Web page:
The velocity profiles recorded by the acoustic current profilers were depth-averaged and then time-averaged (hourly). Also, we assumed the velocity information from the Nortek Vectors, which provided point velocity measurements just above the sensor located ~1 m above the bottom, to be comparable to depth averaged currents due to the relatively shallow depths (2.5–3 m, see Table 1). In this study, we focused on swell events (Tp > ~10 s, see Figure 2a) that occurred between 30 June to 3 July 2017 during which time the significant wave heights Hs recorded by AWACs ranged between 2.4 and 5.0 m (mean Hs 3.4 m, Figure 2a) and the hourly-mean water levels ranged from −0.15 to 0.19 m.

2.2. Numerical Model Description

SWASH numerically solves the Reynolds-averaged Navier-Stokes (RANS) equations for an incompressible fluid using second order finite difference scheme see [18], and references therein for details regarding the numerical implementation. For a three-dimensional flow field in the x (cross-shore), y (alongshore), z (vertical) directions, the governing equations of the model are:
ζ t + h U x + h V y = 0 ,
u t + u u x + v u y + w u z + g ζ x + q x = τ x x x + τ x y y + τ x z z ,
v t + v u x + v v y + w v z + g ζ y + q y = τ x y x + τ y y y + τ y z z ,
w t + w u x + w v y + w w z + g ζ z + q z = τ x z x + τ y z y + τ z z z ,
t is time, ζ is surface elevation measured from still water level d, h = ζ + d is the total water depth, u, v and w are the respective flow velocities in x-, y- and z- direction (with uppercase indicating depth-averaged velocities), g is the acceleration due to gravity, q is the non-hydrostatic pressure, and τ represents the turbulent stress terms.
At the bottom boundary, a quadratic friction law was included to model the stress induced by the seabed on the flow,
τ x z | z = d = c f U U + V h ,
in which cf is a dimensionless friction coefficient. For the turbulent stresses, separate eddy viscosities are used for horizontal and vertical mixing see [32] for details. The horizontal eddy viscosities in this work were computed from a Smagorisnky type formulation (with default parameters), and a constant vertical viscosity was used to enhance vertical mixing (1 × 10−5 m2/s).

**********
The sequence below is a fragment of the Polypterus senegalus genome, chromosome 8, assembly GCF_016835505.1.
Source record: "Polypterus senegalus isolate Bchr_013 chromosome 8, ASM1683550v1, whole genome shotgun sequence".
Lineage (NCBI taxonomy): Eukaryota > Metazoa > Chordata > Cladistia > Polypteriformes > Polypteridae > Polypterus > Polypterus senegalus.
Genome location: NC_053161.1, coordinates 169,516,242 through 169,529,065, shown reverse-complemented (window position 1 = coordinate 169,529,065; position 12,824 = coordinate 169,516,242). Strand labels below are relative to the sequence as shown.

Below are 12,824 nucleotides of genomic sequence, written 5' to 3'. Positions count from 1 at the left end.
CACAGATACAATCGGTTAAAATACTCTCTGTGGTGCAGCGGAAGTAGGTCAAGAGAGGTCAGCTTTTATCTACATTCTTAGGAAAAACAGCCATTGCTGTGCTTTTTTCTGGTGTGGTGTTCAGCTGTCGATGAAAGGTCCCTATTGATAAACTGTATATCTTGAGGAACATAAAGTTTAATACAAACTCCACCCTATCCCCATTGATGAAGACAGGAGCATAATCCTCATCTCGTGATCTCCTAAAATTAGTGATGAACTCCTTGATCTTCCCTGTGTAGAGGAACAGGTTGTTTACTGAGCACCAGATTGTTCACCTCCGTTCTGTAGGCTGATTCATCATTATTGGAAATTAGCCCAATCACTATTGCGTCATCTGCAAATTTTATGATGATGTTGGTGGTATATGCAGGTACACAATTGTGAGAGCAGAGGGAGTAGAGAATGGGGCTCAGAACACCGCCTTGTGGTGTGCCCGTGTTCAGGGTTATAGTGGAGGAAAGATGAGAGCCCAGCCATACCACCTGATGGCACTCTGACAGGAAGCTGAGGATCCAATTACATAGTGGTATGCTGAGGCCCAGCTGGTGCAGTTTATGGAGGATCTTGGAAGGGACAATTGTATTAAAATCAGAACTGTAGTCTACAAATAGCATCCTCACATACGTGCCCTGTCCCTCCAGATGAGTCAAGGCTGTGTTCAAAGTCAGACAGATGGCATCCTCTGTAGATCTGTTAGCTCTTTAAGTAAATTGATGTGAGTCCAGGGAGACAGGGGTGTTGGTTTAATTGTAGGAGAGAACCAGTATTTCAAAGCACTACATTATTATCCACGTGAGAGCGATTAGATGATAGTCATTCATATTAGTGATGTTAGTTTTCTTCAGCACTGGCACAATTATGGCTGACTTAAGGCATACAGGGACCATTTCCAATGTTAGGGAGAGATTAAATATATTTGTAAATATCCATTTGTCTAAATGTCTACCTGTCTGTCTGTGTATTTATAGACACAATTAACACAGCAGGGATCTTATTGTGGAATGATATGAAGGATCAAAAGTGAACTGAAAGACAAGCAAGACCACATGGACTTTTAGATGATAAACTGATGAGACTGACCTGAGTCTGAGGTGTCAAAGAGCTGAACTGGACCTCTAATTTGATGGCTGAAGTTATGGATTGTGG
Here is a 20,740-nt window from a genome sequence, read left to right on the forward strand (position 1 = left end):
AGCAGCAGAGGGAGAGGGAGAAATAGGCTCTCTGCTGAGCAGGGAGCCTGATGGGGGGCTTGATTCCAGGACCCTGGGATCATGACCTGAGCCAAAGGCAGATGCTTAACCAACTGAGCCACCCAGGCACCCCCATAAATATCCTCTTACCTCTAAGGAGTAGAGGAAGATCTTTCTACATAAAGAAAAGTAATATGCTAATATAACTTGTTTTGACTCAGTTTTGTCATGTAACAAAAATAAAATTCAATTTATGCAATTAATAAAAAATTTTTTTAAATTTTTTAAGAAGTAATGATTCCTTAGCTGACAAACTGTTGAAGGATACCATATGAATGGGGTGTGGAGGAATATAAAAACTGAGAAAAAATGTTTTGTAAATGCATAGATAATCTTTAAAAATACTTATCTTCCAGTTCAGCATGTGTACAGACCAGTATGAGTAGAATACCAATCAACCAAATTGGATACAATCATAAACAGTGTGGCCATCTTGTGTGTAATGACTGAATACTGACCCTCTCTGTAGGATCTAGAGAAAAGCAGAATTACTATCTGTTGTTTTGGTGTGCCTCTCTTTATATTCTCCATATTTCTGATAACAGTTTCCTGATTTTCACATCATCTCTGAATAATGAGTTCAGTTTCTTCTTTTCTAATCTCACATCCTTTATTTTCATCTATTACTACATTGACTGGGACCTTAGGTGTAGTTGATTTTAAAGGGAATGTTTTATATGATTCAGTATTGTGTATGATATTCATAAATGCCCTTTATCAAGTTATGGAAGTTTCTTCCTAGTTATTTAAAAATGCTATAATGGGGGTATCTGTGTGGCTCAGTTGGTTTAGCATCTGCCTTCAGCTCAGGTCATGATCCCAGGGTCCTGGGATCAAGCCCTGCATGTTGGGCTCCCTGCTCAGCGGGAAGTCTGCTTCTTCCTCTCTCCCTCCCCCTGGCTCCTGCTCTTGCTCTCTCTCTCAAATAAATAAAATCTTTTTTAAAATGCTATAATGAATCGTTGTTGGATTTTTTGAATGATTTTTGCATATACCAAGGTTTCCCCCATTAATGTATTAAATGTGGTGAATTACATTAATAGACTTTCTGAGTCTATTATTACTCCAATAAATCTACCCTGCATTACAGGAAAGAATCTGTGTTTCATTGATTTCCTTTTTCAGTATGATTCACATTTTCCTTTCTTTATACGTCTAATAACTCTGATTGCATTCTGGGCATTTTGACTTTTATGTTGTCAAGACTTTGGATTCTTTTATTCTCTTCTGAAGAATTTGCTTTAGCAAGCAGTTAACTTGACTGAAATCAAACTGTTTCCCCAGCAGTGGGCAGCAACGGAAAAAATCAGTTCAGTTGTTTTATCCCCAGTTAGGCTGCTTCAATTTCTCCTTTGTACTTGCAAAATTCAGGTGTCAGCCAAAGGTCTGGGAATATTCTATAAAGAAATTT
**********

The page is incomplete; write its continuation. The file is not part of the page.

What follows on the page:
2.3. Model Set-Up

SWASH was used to simulate the hydrodynamic conditions at Gnarabup Beach that occurred between 30 June and 3 July 2017 during 17 distinct hourly periods that were representative of the range of conditions. This approach was used to balance capturing a wide range of conditions with the highly-resolved (temporally and spatially) simulations over the large domain; continuous simulations over the entire period were not computationally feasible even using the high performance computing resources available. The numerical domain for Gnarabup Beach was constructed using a uniform rectangular computational grid with 3 m resolution in the cross-shore and 4 m in the alongshore, which was rotated 11.7° clockwise to align with the dominant direction of the coastline. This grid size was determined through a sensitivity analysis to grid resolution described in Appendix A. Bathymetry for the area was obtained through the Western Australia Department of Transport, with a majority of the area covered by a multi-beam survey collected in 2016 and some areas only covered by single beam survey from 1995 (refer to the spatial coverage of the available bathymetry in Figure 1b). Beach topography data were obtained from a backpack-based differential Global Positioning System (GPS) survey collected in February 2017 (see Figure 1b). While there was generally good bathymetry coverage over much of the study area, bathymetry data was not available for the very shallow areas over the reefs and headlands.
The depths in these areas were estimated at 0 m (relative to the Australian Height Datum, AHD, approximately mean sea level) for the areas that appeared exposed on aerial imagery collected during low water conditions. Adjacent areas were approximated with depths of −1 or −0.5 m based on the estimated submergence from the aerial imagery. The surveyed bathymetry and topography were linearly interpolated onto a 1 × 1 m grid, which was then used to generate the bathymetry within the model domain (Figure 1c). The offshore open boundary was located ~500 m offshore from the AWAC position, which includes a region with constant water depth of 25 m AHD (to ensure stable wave generation) and a gradual transition to the observed bathymetry.
Cyclic boundary conditions were applied along the lateral boundaries and were placed ~700 m away from the headlands that enclosed the pocket beach (see Figure 1c). With this approach, the model domain was continuous in the alongshore direction. To ensure that the bathymetry is repetitive without alongshore discontinuities, the domain was extended with a 300 m gradual transition between the northern and southern lateral boundary. The final model domain was 1.8 km by 3.0 km, resulting in spatial grid of 600 × 762 points with minimum and maximum bottom elevations of −25 m and 6.5 m, respectively.
At the offshore boundary, the 17 hourly scenarios were simulated that are part of a four day period (30 June to 3 July 2017) that include a wide range of offshore wave conditions (Hs from ~2–5 m) and water levels (Figure 2a–d). In this study we used hourly directional wave spectra estimated from the AWAC at C0, which was imposed uniformly along the offshore open boundary. The wave spectra measured at AWAC C0 were back-refracted and de-shoaled to the location of the wavemaker following the approach of [33]. Based on the directional wave spectra, short-crested sea states were generated in the model using a weakly reflective wavemaker including a second order correction to include bound infragravity waves [25].